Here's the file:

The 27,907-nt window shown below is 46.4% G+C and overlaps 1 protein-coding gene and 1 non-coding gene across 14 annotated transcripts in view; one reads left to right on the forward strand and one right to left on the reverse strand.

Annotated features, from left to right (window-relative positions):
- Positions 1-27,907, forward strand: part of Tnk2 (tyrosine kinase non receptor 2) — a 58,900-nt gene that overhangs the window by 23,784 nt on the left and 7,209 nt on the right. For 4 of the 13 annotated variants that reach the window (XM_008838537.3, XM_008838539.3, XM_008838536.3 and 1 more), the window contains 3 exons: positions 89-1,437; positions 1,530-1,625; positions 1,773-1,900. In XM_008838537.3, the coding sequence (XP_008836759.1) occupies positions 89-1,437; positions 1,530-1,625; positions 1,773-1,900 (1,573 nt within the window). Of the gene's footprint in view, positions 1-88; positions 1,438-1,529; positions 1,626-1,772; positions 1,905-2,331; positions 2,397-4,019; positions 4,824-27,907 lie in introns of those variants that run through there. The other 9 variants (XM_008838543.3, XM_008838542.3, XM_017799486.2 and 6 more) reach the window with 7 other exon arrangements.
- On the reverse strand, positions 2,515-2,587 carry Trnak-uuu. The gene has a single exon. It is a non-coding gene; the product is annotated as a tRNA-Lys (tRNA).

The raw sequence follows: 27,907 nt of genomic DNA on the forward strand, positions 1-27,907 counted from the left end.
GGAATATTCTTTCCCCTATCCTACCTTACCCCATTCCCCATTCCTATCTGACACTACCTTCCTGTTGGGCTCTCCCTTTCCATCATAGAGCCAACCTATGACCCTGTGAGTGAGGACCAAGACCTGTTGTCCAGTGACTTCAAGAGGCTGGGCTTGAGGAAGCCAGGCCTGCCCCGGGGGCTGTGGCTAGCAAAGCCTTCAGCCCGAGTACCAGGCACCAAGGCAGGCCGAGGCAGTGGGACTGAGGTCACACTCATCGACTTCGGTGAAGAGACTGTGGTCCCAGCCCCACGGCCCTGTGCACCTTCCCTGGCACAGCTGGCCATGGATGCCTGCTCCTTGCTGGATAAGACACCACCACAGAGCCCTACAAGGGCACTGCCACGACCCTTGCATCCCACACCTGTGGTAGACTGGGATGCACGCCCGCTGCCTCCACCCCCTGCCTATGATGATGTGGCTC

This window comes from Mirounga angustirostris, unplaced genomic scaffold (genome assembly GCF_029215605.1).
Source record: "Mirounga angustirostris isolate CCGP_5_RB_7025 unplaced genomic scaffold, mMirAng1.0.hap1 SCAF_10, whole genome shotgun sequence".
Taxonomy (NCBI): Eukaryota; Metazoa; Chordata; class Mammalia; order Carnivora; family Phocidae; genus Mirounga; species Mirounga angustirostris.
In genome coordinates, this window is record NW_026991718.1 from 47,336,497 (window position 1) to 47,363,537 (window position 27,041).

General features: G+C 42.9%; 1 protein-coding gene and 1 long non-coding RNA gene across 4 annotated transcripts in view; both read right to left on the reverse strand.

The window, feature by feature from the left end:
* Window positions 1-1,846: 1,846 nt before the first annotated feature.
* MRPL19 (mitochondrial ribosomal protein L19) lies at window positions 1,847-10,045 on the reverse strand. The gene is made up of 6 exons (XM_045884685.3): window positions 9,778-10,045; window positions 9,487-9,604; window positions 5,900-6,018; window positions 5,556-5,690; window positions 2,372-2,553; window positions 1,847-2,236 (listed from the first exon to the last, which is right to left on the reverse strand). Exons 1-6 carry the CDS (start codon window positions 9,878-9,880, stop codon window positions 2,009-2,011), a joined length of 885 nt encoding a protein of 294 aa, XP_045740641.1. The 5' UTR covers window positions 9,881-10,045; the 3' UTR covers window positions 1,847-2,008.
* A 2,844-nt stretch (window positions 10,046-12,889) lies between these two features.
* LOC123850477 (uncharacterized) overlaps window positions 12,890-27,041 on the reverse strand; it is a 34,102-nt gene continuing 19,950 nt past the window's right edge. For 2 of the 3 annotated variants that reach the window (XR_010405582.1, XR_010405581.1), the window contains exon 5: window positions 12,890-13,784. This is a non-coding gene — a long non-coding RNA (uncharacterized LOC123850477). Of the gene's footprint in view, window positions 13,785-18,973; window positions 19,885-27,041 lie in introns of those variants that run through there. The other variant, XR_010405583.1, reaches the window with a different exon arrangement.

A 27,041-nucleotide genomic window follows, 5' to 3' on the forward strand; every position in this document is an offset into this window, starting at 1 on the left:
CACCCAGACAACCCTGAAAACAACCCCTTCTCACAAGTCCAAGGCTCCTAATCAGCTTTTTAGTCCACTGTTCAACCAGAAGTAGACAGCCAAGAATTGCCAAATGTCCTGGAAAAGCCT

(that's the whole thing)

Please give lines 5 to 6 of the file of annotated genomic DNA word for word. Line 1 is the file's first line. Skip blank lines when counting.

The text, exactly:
The raw sequence follows: 27,907 nt of genomic DNA on the forward strand, positions 1-27,907 counted from the left end.
GGAATATTCTTTCCCCTATCCTACCTTACCCCATTCCCCATTCCTATCTGACACTACCTTCCTGTTGGGCTCTCCCTTTCCATCATAGAGCCAACCTATGACCCTGTGAGTGAGGACCAAGACCTGTTGTCCAGTGACTTCAAGAGGCTGGGCTTGAGGAAGCCAGGCCTGCCCCGGGGGCTGTGGCTAGCAAAGCCTTCAGCCCGAGTACCAGGCACCAAGGCAGGCCGAGGCAGTGGGACTGAGGTCACACTCATCGACTTCGGTGAAGAGACTGTGGTCCCAGCCCCACGGCCCTGTGCACCTTCCCTGGCACAGCTGGCCATGGATGCCTGCTCCTTGCTGGATAAGACACCACCACAGAGCCCTACAAGGGCACTGCCACGACCCTTGCATCCCACACCTGTGGTAGACTGGGATGCACGCCCGCTGCCTCCACCCCCTGCCTATGATGATGTGGCTC